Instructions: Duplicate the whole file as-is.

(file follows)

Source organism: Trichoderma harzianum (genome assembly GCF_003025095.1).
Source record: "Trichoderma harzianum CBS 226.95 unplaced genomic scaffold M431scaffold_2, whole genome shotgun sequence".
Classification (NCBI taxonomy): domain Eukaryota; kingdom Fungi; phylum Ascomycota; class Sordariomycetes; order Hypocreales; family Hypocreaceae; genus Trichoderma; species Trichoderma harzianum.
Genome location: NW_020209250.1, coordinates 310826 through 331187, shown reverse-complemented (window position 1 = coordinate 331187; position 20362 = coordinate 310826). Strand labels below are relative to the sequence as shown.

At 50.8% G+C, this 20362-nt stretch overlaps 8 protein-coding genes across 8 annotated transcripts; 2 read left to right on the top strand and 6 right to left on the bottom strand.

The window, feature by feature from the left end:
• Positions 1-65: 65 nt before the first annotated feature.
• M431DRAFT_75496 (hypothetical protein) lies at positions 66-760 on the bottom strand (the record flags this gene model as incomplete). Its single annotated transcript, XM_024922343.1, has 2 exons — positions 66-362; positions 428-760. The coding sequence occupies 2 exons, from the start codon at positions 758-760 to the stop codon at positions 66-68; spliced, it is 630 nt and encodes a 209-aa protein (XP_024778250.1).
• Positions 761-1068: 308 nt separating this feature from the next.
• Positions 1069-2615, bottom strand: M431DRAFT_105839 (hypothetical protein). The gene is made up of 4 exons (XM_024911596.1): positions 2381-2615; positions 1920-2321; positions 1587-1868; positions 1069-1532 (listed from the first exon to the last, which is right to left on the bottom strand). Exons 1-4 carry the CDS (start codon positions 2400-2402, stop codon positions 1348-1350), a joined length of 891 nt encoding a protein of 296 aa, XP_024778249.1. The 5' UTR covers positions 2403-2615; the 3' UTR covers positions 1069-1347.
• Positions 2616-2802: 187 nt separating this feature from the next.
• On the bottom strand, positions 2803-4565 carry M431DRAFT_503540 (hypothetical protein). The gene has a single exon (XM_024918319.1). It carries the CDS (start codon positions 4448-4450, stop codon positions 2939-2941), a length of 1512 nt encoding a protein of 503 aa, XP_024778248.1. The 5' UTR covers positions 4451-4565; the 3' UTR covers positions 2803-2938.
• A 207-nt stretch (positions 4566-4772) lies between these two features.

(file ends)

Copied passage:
Source organism: Trichoderma harzianum (genome assembly GCF_003025095.1).
Source record: "Trichoderma harzianum CBS 226.95 unplaced genomic scaffold M431scaffold_2, whole genome shotgun sequence".
Classification (NCBI taxonomy): domain Eukaryota; kingdom Fungi; phylum Ascomycota; class Sordariomycetes; order Hypocreales; family Hypocreaceae; genus Trichoderma; species Trichoderma harzianum.
Genome location: NW_020209250.1, coordinates 310826 through 331187, shown reverse-complemented (window position 1 = coordinate 331187; position 20362 = coordinate 310826). Strand labels below are relative to the sequence as shown.

At 50.8% G+C, this 20362-nt stretch overlaps 8 protein-coding genes across 8 annotated transcripts; 2 read left to right on the top strand and 6 right to left on the bottom strand.

The window, feature by feature from the left end:
• Positions 1-65: 65 nt before the first annotated feature.
• M431DRAFT_75496 (hypothetical protein) lies at positions 66-760 on the bottom strand (the record flags this gene model as incomplete). Its single annotated transcript, XM_024922343.1, has 2 exons — positions 66-362; positions 428-760. The coding sequence occupies 2 exons, from the start codon at positions 758-760 to the stop codon at positions 66-68; spliced, it is 630 nt and encodes a 209-aa protein (XP_024778250.1).
• Positions 761-1068: 308 nt separating this feature from the next.
• Positions 1069-2615, bottom strand: M431DRAFT_105839 (hypothetical protein). The gene is made up of 4 exons (XM_024911596.1): positions 2381-2615; positions 1920-2321; positions 1587-1868; positions 1069-1532 (listed from the first exon to the last, which is right to left on the bottom strand). Exons 1-4 carry the CDS (start codon positions 2400-2402, stop codon positions 1348-1350), a joined length of 891 nt encoding a protein of 296 aa, XP_024778249.1. The 5' UTR covers positions 2403-2615; the 3' UTR covers positions 1069-1347.
• Positions 2616-2802: 187 nt separating this feature from the next.
• On the bottom strand, positions 2803-4565 carry M431DRAFT_503540 (hypothetical protein). The gene has a single exon (XM_024918319.1). It carries the CDS (start codon positions 4448-4450, stop codon positions 2939-2941), a length of 1512 nt encoding a protein of 503 aa, XP_024778248.1. The 5' UTR covers positions 4451-4565; the 3' UTR covers positions 2803-2938.
• A 207-nt stretch (positions 4566-4772) lies between these two features.